In a recent study published in the journal Alcoholism: Clinical & Experimental Research, researchers suggest that lung transplant recipients who received lungs from donors who were heavy drinkers may be more likely to develop higher complication risks.
The study looked at 173 lung transplant patients. Of the 173 participants, 1/4 of them received lungs from heavy drinkers. Heavy drinking, according to the researchers, was defined as more than three drinks a day or seven drinks a week for women, and more than four drinks a day or 14 drinks a week for men.
When researchers compared patients who received lungs from nondrinkers, those who received lungs from heavy drinkers were nearly nine times more likely to develop a complication called severe primary graft dysfunction (PGD).
PGD is a syndrome of acute lung injury that generally occurs within the first 72 hours after lung transplantation, and may lead to an increased risk of rejection.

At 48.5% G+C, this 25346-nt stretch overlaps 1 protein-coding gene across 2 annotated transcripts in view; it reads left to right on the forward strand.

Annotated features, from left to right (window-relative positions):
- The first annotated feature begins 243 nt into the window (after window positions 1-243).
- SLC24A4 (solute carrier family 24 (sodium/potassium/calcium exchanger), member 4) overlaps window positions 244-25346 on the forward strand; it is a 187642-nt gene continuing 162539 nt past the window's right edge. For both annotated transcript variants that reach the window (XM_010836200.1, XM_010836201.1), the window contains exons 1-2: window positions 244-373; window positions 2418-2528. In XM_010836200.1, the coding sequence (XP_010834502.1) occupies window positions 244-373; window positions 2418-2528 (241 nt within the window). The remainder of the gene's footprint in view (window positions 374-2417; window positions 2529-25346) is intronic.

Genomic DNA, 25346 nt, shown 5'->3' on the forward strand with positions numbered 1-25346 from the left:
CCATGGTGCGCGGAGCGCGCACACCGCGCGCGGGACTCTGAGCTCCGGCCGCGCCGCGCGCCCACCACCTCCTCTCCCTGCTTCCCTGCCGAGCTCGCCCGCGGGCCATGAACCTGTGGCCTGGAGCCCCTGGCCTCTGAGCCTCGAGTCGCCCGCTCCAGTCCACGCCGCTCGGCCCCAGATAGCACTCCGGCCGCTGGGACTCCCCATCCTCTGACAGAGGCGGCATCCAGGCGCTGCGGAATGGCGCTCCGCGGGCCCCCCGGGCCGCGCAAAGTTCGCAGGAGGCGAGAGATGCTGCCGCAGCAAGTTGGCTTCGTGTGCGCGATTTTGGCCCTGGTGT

Dr. David Guidot, of Emory University School of Medicine, said the findings raise “the question as to whether or not a history of heavy alcohol use by a potential donor should exclude the use of their lungs in transplantation. At a time when there is a critical shortage of lungs available for transplantation, this is obviously a problematic issue,” he said.
Guidot added that if other studies confirm these findings, the lung transplant community would have to address this issue. Excluding donor lungs from heavy drinkers is one option. But he also suggested that it is possible that a drug might be developed to counteract the effects of alcohol abuse on the lungs.